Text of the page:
Among various requirements, applicants to Youth Antenna must be between the ages of 19 and 39 and fall below the 70th percentile of the country’s average monthly income.
Residents such as Oh pay 220,000 Korean won (S$254) a month to live in a 35 square metre room; the average monthly rent for one-bedroom flats in Seoul last year was around US$430.
But the Seoul government also views Youth Antenna as an investment. “Most importantly, we see YouTubers as the trending profession nowadays,” Baek said. “We could also benefit from collaborations with these future YouTubers later on.”
You Hoejoong, 29, founded the People YouTube Agency – which trains and helps manage YouTubers wanting to make a profit from their channels – in 2018 after he saw the struggles of his fellow youths first-hand while working at the Korean Social Contribution Association (KSCA), an NGO that organises social participation and charity from different sectors of society.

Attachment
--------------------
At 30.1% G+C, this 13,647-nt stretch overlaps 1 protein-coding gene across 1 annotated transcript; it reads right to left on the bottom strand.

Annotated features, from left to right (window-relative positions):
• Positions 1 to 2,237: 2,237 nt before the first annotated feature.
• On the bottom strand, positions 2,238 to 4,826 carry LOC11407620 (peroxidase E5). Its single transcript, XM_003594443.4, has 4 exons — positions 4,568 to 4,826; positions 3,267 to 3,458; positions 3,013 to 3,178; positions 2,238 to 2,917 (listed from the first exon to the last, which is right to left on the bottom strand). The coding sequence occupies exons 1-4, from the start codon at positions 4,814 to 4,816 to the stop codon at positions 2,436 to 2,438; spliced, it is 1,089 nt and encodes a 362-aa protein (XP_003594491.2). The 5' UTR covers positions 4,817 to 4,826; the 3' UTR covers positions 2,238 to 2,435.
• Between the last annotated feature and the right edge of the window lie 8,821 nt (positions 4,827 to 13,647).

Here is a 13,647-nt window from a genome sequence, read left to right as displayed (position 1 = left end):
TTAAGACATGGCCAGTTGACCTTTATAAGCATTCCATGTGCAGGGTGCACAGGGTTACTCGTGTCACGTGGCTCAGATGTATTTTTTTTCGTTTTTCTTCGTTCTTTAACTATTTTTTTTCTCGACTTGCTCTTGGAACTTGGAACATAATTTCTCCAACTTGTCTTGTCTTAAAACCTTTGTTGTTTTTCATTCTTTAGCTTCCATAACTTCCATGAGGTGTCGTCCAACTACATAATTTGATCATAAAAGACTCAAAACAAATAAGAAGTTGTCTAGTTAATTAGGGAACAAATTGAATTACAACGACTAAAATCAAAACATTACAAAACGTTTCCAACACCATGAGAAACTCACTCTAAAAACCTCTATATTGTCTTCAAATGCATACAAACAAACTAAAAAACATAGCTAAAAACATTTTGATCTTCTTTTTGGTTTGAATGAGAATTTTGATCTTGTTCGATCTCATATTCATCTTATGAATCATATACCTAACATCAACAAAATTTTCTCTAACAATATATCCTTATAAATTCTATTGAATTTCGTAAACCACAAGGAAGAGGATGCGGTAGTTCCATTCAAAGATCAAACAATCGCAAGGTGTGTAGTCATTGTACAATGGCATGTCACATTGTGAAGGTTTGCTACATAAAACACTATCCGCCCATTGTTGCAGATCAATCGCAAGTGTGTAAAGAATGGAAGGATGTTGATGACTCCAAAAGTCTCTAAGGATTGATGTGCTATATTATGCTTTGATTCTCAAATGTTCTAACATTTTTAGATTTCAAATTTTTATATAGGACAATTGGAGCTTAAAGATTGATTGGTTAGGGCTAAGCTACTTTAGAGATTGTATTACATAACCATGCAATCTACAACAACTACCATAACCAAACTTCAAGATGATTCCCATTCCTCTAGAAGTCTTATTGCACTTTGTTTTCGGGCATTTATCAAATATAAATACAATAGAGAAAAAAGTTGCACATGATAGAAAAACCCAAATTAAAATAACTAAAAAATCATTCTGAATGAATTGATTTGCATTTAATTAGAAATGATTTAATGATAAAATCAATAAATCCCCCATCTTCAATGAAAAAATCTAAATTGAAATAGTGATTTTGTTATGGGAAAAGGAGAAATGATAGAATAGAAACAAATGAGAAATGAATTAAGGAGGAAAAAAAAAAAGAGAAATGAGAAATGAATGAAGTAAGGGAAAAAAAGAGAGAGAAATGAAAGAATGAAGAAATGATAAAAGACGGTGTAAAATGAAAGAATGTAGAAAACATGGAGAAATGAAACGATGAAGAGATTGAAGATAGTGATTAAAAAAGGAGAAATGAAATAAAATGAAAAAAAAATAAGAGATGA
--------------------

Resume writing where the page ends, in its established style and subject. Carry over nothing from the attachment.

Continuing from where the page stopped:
“People were telling me time after time that it was extremely hard to get a job these days,” said You, who is also the KSCA’s secretary general. “And it’s even harder to get a job that you like these days, a place where you can show off your inner talents.”
But when Korea Grandma – a YouTube channel with over 1.31 million subscribers that shows the daily life of a whimsical 73-year-old grandmother – became a national sensation, You saw that YouTube had the potential to be a platform to unleash people’s hidden individualities that had been overshadowed by the country’s competitive job market.